Intill ane vault, above that place of pain, Their is no solace, but dolour infinite,

Unto the whilk but sojourne, 3 we ascended, In baleful beds, bitterly burning,

That was the limbe, in the whilk did remain, With sobbing, sighing, sorrow, and with Our forefathers, because Adam offended, syte, 4

Eatand the fruit the whilk was defended, Their conscience their hearts sae did bite,

Many a year they dwelt in that dungeon, To hear them flyte, 5 it was ane case of

In mirkness and in desolation. care, So, in despite, plunged into despair.

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By bad aspects which work vengeance, Although I beir not like a bard,
Or other heavenly influence ;

Long service earneth aye reward.
Or if I be predestinate,

I cannot blame thine excellence, In court to be infortunate,

That I so long lack recompense ; Whilk have so long in service been, Had I solisted like the lave,' Continually with king and queen,

My reward had not been to crave : And entered to thy majesty,

But now I may well understand, The day of thy nativity :

A dumb man yet wan never land ; Wherethrough my friendis been ashamed, And in the court men gets nothing And with my foes I am defamed ; Without importunate asking. Seeing that I am not regarded,

Alas! my sloth and shamefastness Nor with my brethren of court rewarded ; | Debared me from all greediness : Blaming my slothful negligence,

Greedy men that are diligent, That seeks not for some recompence. Right oft do obtain their intent, When divers men do me demand,

And fail not for to conquess lands, Why gets thou not some piece of And namely at young princes hands. land,

But I took never no other cure 2 As well as other men have gotten? In special, but for thy pleasure : Then wish I to be dead and rotten, But now I am no more despaird, 3 With such extreme discomforting, But I shall get princely reward. That I can make no answering.

The which shall be to me more glore, I would some wise man did me teach, Than them thou didst reward before. Whether that I should flatter or fleech :' When men do ask ought at a king, I will not flyte,that I conclude,

Should ask his grace a noble thing, For crabbing of thy celsitude :3

To his excellence honourable, And to flatter, I am defamed ;

And to the asker profitable. Lack I reward, then am I shamed : Though I be in mine asking lidder, 4 But I hope thou shalt do as well,

I pray thy grace for to consider, As did the father of fameil, 4

Thou hast made both lords and lairds, Of whom Christ maketh mention,

And hast given many rich rewards Who for a certain pension,

To them whilk were full far to seek, Hired men to work in his vineyard : When I lay nightly by thy cheek : But who came last got first reward, I take the queen's grace, thy mother, Wherethrough the first men were dis- My lord chancellor, and many other, pleased,

Thy nurse, and thine old mistress, But he them prudently appeased ;

I take them all to bear witness ; For though the last men first were served, Old Willie Dillie were he alive, Yet got the first what they deserved. My life full well he could descrive, So am I sure thy majesty

How as a chapman bears his pack, Shall once reward me ere I die,

I bare thy Grace upon my back : And rub the rust off mine ingine, 5 And sometimes stridlings 5 on my neck, Which is for languor like to tine : 6 Dancing with many bend and beck.

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The first syllabs, that thou didst mute, Imprudently, like witless fools,
Was pa-da-lyn;' upon the lute

They took the young prince from the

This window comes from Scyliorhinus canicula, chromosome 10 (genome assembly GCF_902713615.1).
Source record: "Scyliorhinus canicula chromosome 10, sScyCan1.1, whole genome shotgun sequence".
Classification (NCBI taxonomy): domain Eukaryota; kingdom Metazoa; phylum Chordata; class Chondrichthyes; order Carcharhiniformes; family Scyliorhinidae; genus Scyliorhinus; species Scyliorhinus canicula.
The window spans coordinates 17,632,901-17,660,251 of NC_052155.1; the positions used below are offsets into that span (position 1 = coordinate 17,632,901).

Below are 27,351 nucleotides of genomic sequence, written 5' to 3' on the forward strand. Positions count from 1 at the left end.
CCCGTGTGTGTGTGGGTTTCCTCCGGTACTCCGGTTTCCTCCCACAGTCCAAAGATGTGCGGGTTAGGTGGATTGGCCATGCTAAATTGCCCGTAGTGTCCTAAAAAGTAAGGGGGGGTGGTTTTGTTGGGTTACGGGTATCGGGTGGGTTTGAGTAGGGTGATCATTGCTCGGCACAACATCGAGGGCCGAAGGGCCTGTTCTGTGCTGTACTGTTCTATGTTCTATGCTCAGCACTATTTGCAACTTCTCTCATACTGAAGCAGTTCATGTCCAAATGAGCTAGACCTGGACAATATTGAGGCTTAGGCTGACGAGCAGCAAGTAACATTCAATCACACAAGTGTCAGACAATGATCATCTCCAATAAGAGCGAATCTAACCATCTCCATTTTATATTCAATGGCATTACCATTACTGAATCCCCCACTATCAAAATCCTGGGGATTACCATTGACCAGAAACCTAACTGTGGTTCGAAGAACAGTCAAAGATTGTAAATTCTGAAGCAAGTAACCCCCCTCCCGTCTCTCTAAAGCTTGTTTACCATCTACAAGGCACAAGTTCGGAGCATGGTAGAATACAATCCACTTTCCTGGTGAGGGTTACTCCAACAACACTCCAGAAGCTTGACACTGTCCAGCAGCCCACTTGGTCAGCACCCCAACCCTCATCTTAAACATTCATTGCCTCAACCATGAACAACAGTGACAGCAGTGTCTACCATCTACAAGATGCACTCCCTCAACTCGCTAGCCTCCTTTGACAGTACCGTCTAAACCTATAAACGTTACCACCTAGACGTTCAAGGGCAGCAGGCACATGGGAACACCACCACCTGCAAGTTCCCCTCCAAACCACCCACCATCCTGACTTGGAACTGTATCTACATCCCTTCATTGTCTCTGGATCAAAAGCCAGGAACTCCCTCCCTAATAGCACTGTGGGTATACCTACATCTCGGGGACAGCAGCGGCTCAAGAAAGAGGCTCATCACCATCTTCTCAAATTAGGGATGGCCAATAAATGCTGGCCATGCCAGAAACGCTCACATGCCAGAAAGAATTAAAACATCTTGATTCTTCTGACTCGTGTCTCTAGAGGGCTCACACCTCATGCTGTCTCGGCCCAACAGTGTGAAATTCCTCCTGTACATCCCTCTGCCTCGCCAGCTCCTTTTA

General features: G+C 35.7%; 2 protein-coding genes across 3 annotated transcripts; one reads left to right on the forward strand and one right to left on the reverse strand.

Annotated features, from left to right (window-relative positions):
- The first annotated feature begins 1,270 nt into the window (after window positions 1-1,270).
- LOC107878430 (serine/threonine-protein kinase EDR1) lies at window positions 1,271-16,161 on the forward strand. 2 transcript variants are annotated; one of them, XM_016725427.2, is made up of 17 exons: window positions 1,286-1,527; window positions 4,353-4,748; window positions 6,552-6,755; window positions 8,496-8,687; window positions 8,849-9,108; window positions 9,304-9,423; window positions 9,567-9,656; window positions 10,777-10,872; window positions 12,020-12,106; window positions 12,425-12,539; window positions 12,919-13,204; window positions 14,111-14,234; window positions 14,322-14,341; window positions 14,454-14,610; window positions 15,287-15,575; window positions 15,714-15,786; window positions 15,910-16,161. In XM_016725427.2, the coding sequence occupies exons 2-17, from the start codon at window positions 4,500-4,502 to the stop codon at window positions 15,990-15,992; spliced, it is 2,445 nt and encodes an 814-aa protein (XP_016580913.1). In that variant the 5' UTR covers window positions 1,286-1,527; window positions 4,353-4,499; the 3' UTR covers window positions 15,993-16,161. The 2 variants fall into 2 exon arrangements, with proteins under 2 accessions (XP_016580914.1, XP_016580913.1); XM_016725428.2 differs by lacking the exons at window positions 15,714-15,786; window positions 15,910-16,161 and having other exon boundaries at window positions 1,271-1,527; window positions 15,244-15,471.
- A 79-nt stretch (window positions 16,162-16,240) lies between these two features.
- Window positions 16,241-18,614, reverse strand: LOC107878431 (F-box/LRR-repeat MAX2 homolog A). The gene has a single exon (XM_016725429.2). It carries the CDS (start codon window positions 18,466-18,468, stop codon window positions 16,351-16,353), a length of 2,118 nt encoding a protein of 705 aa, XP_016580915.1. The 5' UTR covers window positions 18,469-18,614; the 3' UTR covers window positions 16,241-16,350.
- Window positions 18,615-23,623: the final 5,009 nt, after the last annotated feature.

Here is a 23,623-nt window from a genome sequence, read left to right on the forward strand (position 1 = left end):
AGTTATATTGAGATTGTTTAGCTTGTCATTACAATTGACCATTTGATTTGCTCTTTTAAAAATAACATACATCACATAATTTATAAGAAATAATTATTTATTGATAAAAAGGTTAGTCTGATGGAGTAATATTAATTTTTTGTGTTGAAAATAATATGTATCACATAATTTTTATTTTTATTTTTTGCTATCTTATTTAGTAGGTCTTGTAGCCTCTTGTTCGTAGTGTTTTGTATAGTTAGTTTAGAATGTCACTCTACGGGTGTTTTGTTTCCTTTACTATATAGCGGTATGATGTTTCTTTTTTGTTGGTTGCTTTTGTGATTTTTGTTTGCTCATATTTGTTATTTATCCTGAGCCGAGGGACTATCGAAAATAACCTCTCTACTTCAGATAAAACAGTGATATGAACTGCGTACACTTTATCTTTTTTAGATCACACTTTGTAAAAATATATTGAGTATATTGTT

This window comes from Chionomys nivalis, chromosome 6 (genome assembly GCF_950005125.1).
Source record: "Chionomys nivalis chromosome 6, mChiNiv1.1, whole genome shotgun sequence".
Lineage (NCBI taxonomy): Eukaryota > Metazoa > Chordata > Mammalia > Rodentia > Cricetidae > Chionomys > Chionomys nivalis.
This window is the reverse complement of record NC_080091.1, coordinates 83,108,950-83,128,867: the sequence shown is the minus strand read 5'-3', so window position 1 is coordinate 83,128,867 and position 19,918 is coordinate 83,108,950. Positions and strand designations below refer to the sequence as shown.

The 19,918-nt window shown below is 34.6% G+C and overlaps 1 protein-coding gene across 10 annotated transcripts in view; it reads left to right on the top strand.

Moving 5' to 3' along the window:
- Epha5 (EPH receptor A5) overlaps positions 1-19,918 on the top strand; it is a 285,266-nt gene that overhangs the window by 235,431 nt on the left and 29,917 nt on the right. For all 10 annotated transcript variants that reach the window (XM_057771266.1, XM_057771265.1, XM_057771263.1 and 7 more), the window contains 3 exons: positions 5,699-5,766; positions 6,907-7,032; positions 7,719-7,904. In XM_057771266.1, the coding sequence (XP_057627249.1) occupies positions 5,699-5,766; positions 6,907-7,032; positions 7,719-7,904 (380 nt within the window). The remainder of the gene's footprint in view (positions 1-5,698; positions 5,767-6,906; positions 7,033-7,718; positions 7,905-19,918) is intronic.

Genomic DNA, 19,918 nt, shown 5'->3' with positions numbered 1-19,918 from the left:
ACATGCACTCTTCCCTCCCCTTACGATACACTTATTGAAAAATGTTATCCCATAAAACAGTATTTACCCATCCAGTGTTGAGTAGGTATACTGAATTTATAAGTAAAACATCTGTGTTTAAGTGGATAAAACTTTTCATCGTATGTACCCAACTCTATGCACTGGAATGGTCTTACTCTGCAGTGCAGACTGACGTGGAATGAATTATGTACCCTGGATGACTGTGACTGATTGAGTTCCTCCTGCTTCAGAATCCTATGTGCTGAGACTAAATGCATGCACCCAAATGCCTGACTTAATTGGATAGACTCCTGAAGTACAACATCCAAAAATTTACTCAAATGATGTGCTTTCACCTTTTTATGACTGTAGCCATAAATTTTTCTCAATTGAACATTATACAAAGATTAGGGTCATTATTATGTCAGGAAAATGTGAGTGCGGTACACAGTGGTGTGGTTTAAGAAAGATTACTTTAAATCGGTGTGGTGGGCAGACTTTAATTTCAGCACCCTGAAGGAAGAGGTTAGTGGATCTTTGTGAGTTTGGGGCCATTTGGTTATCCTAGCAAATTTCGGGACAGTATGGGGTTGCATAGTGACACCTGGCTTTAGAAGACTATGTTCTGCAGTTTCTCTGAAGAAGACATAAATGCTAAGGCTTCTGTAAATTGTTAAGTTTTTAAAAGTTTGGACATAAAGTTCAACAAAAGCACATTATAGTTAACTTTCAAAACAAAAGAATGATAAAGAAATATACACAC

Then played I twenty springs perqueera schools,
Which were great pleasure for to hear ; Where he under obedience,
From play thou never let me rest,

Was learning virtue and science ;
But Ginkerton 3 thou liked aye best. And hastily put in his hand,
And when thou camest from the school,

The governance of all Scotland :
Then I behoved to play the fool :

As who would in a stormy blast, As I at length into my "Dream,"

When mariners been all aghast,
My sundry service did expreme.

Through danger of the sea's rage,
Though it be better, as saith the wise, Would take a child of tender age,
Hap to 4 the court, than good service : Which never had been on the sea,
I know thou lovest me better than, 5 And to his bidding all obey,
Than now some wife doth her good-man; Giving him the whole governal,
Then men to other did record,

Of ship, merchant, and marinal,
Said, Lindsay would be made a lord. For dread of rocks, and foreland,
Thou hast made lords, sir, by St Geil, 6

To put the ruther' in his hand : Of some that have not served so weel.

Without God's grace is no refuge, To you, my lordis, that stand by,

If there be danger ye may judge. I shall you show the reason why:

I give them to the devil of hell, If you shall tarry, I shall tell

That first devised that counsel ; How my misfortune thus befell :

I will not say it was treason, I prayed daily on my knee,

But I dare swear it was no reason : My young master that I might see,

I pray God let me never see rign? Of age in his estate royal,

Into this realm so young a king. Having power imperial ;

I may not tarry to decide it, Then, trusted I without demand,

How then the court a while was guided, To be promoved to some land ;

By them them that pertly took in hand, But mine asking I got too soon,

To guide the king and all Scotland : Because eclipse fell in the moon,

And eke longsome for to declare, The which all Scotland made on steir,7

Their facund 3 flattering wordis fair ; Then did my purpose run arear,

Sir, some would say, your majesty The which were longsome to declare :

Shall now go to your liberty ; And eke mine heart is wonder sair,

Ye shall to no man be coacted, When I have in remembrance,

Nor to the school no more subjected. The sudden change of my mischance :

We think them very natural fools, The king was but twelve years of age, That learn oure meikle at the schools ; When new rulers came in their rage,

Sir, you must learn to run a spear, For common-weal not taking care,

And guide you like a man of wear :5 But for their profit singular ;8

For we shall put such men about you,

That all the world and mo shall doubto you. I A childish contrac

4 Luck at.
tion of papa
5 For then.

Then to his grace they put a guard,
David Lindsay. 6 The patron saint of
2 Tunes by heart. Edinburgh.

* Rudder, helm.

* Constrained. 3 An old Scotch tune 7 Astir.

S War.
now unknown.
8 Personal.
3 Eloquent, voluble.

6 Fear.

2 Reign.